“If he walked into this room now, you wouldn’t notice him,” Neeson continued. “He’s just a regular guy. But he has this particular set of skills. And he’s been using them in various countries for years, for various governments. He’s walked through airports with suitcases filled with hardware — he shows a card and he has carte blanche.”
And as Neeson, 60, explained, the training undertaken by men like his friend is similar to the stuff you’ll see Bryan Mills do onscreen in the upcoming sequel to the 2008 action-thriller. “I know it sounds crazy, doesn’t it? When I first read the script, I thought, ‘Oh, come on.’” But through research, the actor came to recognize the authenticity in Mills’ abilities. “They’re based on stuff these guys learn. Obviously, because it’s a dramatic movie, for entertainment it’s somewhat heightened. But they are actually based on stuff they do — these Special Forces. Take them out somewhere, blindfold them, say, ‘Be back in two hours. You’ve got two hours to find your way back.’”
Even shooting a fictional movie about agents like these poses dangers. “I do my own fights, [but] I don’t do my own stunts,” Neeson explained. “Our stunt coordinator, Alain Figlarz, is an ex-French Special Forces soldier. Close hand-to-hand combat stuff.” The actor went on to highlight the lengths braved to film Taken 2’s high-stakes car chase scene: “They have these things called top riders, I think. You have these amazing French drivers sitting on the roof of the car with a steering mechanism, who is actually driving the car. So you’re in, driving — in this case, Maggie [Grace] was driving — there’s no CGI. You’re barreling up these streets. This amazing stunt driver on the roof of the car is actually doing the work. But it’s terrifying.”
That isn’t a particular area of the action that Neeson is likely to explore anytime soon — the man is no fan of heights. “I get dizzy on a thick carpet, for a start. That’s my way of introducing the fact that I hate roller coaster rides,” he began. “My kids have begged me over the years when we’re at roller coaster rides, ‘Dad, please come with me on this.’ Of course, as a father, you think, ‘Yeah, of course I will, son.’ No. ‘I love you to death, but there’s no way I’m getting on that f***ing ride.’”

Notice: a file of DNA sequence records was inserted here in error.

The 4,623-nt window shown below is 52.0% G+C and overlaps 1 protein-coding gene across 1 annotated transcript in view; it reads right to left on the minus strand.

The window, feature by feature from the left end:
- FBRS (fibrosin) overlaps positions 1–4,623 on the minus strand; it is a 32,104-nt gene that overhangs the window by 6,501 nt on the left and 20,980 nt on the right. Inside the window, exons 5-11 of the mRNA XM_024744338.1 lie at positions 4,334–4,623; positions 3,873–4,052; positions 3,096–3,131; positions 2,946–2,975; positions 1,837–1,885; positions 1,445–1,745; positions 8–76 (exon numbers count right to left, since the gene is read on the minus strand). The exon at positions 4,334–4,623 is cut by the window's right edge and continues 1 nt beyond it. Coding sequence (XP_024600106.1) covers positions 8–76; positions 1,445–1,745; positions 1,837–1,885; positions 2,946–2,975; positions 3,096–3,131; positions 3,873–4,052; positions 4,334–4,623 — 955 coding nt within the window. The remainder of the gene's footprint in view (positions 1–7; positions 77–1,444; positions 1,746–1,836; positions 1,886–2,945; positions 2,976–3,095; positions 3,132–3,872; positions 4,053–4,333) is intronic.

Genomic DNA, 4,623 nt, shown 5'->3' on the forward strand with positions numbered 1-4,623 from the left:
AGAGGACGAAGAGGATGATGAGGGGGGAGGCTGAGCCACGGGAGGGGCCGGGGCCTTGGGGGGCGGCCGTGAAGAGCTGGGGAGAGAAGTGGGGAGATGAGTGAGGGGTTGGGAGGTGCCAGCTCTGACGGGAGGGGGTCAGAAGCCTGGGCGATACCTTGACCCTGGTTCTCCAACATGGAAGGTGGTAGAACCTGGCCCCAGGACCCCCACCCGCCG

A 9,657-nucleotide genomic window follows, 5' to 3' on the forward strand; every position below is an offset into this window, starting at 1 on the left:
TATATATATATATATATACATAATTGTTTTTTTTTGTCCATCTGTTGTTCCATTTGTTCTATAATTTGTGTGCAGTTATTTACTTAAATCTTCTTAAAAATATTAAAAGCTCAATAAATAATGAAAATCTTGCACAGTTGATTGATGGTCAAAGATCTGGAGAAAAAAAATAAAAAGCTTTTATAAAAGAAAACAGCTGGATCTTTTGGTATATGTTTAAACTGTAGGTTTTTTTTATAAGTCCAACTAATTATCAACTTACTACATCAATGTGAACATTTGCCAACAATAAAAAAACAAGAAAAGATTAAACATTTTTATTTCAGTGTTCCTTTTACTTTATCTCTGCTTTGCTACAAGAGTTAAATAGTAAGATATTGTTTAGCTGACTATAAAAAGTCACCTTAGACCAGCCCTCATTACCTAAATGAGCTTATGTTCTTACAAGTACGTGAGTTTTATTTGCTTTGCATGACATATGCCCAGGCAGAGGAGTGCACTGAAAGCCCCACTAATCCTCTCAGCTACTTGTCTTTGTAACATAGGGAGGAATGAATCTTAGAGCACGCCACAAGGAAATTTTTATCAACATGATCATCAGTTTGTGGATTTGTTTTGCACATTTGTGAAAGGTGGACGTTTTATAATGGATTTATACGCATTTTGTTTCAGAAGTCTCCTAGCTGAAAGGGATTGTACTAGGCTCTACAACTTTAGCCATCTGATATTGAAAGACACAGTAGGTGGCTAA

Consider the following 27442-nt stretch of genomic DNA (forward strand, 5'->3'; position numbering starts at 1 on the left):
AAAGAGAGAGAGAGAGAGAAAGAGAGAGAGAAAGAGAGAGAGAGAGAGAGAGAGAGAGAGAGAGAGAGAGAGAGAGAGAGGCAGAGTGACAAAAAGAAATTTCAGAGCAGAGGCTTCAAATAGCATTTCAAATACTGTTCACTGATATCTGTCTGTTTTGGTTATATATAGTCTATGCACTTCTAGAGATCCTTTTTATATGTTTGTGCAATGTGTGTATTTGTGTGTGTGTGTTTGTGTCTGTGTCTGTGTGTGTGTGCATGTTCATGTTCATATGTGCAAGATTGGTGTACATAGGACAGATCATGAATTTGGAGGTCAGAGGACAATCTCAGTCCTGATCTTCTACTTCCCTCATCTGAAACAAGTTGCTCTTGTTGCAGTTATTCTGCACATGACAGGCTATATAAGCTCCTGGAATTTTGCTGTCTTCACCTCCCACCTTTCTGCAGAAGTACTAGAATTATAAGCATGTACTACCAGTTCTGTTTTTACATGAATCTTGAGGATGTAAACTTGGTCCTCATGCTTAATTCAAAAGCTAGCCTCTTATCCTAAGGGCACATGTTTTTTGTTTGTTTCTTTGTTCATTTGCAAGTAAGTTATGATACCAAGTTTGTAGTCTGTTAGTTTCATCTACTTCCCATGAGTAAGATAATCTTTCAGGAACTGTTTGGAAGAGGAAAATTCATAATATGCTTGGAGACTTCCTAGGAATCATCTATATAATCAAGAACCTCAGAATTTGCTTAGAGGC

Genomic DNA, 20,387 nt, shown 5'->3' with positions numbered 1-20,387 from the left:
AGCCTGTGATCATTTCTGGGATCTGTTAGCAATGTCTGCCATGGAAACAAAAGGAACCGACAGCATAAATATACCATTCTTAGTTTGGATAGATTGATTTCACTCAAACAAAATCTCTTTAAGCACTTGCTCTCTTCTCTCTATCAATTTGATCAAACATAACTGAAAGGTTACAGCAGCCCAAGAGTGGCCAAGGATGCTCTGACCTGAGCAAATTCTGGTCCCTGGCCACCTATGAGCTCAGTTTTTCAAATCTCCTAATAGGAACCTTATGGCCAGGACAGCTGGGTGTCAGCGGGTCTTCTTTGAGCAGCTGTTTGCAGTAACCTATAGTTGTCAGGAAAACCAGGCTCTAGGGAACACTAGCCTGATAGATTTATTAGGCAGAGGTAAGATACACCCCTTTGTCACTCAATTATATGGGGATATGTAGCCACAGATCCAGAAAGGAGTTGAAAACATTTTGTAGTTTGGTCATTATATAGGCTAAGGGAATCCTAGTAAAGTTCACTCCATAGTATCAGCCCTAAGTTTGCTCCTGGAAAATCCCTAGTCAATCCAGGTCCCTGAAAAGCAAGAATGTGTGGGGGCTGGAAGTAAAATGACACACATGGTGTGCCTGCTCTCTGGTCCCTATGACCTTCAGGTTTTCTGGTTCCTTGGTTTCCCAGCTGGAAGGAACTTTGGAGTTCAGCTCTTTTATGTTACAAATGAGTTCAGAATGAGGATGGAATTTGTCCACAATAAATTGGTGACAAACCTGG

It’s this type of vicarious thrill — the desire to live through people who can do things the rest of us can’t — that makes the original movie so irresistible. Even Neeson himself can’t resist watching it whenever he catches it on TV: “I do love the compactness of it. I’ve checked it myself a couple of times [on television], and I’ve found it’s suddenly a half-an-hour later. I’m into it … A great beginning, a fantastic middle, and a very pleasurable end.”
And he’s not alone: from the United States, to Ireland (where Neeson recounted that his own nephews downloaded the movie before it even hit national theaters), to South Korea, Taken proved itself a worldwide sensation.
“I had just come back from South Korea,” Neeson recollected, “where the first one did amazing. I felt like one of The Beatles, to be honest with you.” Of course, America had a similar attitude toward the movie: “It was Number 1, then it slipped to Number 2. Then it went to Number 3. Then it went up to Number 2 again. It was hovering all over the place for a while. Just a good word of mouth, I guess.”
But despite its success, Neeson wasn’t initially sold on the idea of a Taken sequel. “When Luc Basson approached me [with the idea of a sequel] — this was a few years ago — I thought, ‘Come on, Luc. You can’t. What can you do?’ And he said, ‘Leave it with us. We’re thinking up something.’”
And eventually, Basson and cowriter Robert Mark Kamen developed a story that encouraged Neeson. “My character kills 27 of these Albanians in the first one. All of these bad guys. But these guys are human beings who have families, and uncles, and fathers. It’s great to start a movie with a burial. The wonderful Rade [Serbedzija], a Croatian actor, in the dirt as this grieving father whose son died horribly at my hands. It’s a wonderful kickoff to a movie.”